Opinion

Draft new civil aviation policy: Lacking vision

AK Sachdev | Updated on January 24, 2018

The draft new civil aviation policy is all hot air



Any pilot will tell you that aviation is all about speedy decisions; delays are unforgivable. Civil aviation in India is, however, under no pressure of time in its policy review process. It took the new civil aviation minister Gajapati Raju six months to release a draft new civil aviation policy in November 2014 for circulation and comments. The policy still remains a draft.

Ignoring the delay in bringing the draft to maturity, its value as a ‘new’ policy document has been questioned by critics. The two-page text omits some crucial demands and grievances of the Indian civil aviation stakeholders, glosses over critical issues by making sweeping statements and does not encourage much enthusiasm in civil aviation circles.

For example, it states (para 5) that “steps will be taken in association with the Ministry of Finance and State governments to rationalise the rate of taxes so that our costs are competitive”. The nature of the steps envisaged remains undisclosed, the definition of a rationalised rate of taxes is left to the reader’s imagination, and the word ‘competitive’ is mystifying (inter-state competition, or competition with international oil vendors?).

Insipid document

There is no indication whether the government has any intention of meeting the long-standing demand of airline operators to place aviation fuel under the declared goods category, an expedient that will solve the problem but has not been executable by successive governments.

Had the new draft stated an intent to place aviation fuel under declared goods category, irrespective of the fate of the draft, the government would have earned the respect of the civil aviation community. As things stand, the community finds the draft insipid, devoid of any potential to contribute to the growth of civil aviation. Then there is the issue of including some matters in the draft which are under review separately (5/20 policy, regional connectivity, airport development, etc), and excluding some crucial ones such as the replacement of Director General Civil Aviation by a financially independent and functionally autonomous civil aviation authority, as also import duty on aircraft.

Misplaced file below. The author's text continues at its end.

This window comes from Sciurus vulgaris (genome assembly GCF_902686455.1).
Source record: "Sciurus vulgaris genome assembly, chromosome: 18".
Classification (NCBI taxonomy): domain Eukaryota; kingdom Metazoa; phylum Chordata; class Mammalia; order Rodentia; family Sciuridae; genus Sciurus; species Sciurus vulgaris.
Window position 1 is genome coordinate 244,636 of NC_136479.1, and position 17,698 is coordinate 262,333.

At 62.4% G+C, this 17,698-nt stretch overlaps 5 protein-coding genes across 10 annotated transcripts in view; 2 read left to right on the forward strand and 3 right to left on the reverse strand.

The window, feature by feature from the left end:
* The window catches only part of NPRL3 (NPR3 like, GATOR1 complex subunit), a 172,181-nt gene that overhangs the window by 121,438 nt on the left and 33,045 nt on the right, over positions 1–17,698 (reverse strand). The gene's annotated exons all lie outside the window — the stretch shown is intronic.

System error

One basic question that arises concerns the raison d’etre of the new draft policy. What was the basic purpose of floating the draft? Was it meant to address the dynamic changes in the civil aviation industry in recent years? Was it envisaged as a fountainhead from which would flow future objective, impersonal and unbiased decisions? Or was it just intended to display a certain action orientation of the ministry, perhaps a display of action being taken?

These interrogative remarks are on account of the fact that the draft is neither a comprehensive one, nor one that indicates a determined action plan to rid the civil aviation industry of all ailments that currently inhibit its growth.

How then, can the draft be rendered more meaningful and practicable?

The answer lies in carefully selecting the constituents of the drafting panel. Why does it have to be drafted by minions of the very ministry whose frailties are intended to be remedied? There is an enormous bank of aviation professionals — retired and serving — whose contribution, coming as it were, from the grassroots level, would produce iterations worthy of translating into policy.

The final document needs to contain crystal clear and unambiguous directions on how civil aviation needs to move ahead so that future decisions use this document as a touchstone for validity and applicability.

The writer is a former IAF officer and ex-COO of a private airline

Published on June 11, 2015

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